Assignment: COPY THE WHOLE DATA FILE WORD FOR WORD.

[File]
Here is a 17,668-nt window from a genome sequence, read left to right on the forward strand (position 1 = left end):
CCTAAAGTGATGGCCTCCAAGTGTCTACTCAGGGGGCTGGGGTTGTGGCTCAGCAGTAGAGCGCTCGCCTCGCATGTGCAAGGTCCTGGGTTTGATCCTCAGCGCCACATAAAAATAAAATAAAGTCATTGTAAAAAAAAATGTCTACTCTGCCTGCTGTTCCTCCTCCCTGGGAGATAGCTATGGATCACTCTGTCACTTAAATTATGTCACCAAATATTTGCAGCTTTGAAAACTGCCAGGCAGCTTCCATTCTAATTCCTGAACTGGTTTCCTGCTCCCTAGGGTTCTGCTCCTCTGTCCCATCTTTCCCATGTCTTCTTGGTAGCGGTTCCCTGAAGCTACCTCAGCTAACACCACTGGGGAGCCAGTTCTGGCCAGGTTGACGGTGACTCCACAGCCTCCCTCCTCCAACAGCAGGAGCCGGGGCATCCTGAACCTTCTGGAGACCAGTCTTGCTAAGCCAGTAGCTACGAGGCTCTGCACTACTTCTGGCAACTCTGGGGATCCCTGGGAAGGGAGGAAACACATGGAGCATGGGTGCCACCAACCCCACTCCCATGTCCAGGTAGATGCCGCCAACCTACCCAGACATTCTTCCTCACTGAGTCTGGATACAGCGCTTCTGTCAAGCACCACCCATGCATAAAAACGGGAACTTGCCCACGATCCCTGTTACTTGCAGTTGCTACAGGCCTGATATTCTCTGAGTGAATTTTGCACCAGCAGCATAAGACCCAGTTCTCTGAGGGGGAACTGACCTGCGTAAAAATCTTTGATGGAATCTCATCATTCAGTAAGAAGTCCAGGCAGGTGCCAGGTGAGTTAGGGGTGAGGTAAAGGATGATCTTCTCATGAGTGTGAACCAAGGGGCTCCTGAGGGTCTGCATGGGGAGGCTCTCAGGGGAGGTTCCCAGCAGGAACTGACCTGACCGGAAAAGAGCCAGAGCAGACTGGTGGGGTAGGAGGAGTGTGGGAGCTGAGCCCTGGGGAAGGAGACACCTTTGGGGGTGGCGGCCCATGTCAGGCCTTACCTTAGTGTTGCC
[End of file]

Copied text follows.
Here is a 17,668-nt window from a genome sequence, read left to right on the forward strand (position 1 = left end):
CCTAAAGTGATGGCCTCCAAGTGTCTACTCAGGGGGCTGGGGTTGTGGCTCAGCAGTAGAGCGCTCGCCTCGCATGTGCAAGGTCCTGGGTTTGATCCTCAGCGCCACATAAAAATAAAATAAAGTCATTGTAAAAAAAAATGTCTACTCTGCCTGCTGTTCCTCCTCCCTGGGAGATAGCTATGGATCACTCTGTCACTTAAATTATGTCACCAAATATTTGCAGCTTTGAAAACTGCCAGGCAGCTTCCATTCTAATTCCTGAACTGGTTTCCTGCTCCCTAGGGTTCTGCTCCTCTGTCCCATCTTTCCCATGTCTTCTTGGTAGCGGTTCCCTGAAGCTACCTCAGCTAACACCACTGGGGAGCCAGTTCTGGCCAGGTTGACGGTGACTCCACAGCCTCCCTCCTCCAACAGCAGGAGCCGGGGCATCCTGAACCTTCTGGAGACCAGTCTTGCTAAGCCAGTAGCTACGAGGCTCTGCACTACTTCTGGCAACTCTGGGGATCCCTGGGAAGGGAGGAAACACATGGAGCATGGGTGCCACCAACCCCACTCCCATGTCCAGGTAGATGCCGCCAACCTACCCAGACATTCTTCCTCACTGAGTCTGGATACAGCGCTTCTGTCAAGCACCACCCATGCATAAAAACGGGAACTTGCCCACGATCCCTGTTACTTGCAGTTGCTACAGGCCTGATATTCTCTGAGTGAATTTTGCACCAGCAGCATAAGACCCAGTTCTCTGAGGGGGAACTGACCTGCGTAAAAATCTTTGATGGAATCTCATCATTCAGTAAGAAGTCCAGGCAGGTGCCAGGTGAGTTAGGGGTGAGGTAAAGGATGATCTTCTCATGAGTGTGAACCAAGGGGCTCCTGAGGGTCTGCATGGGGAGGCTCTCAGGGGAGGTTCCCAGCAGGAACTGACCTGACCGGAAAAGAGCCAGAGCAGACTGGTGGGGTAGGAGGAGTGTGGGAGCTGAGCCCTGGGGAAGGAGACACCTTTGGGGGTGGCGGCCCATGTCAGGCCTTACCTTAGTGTTGCC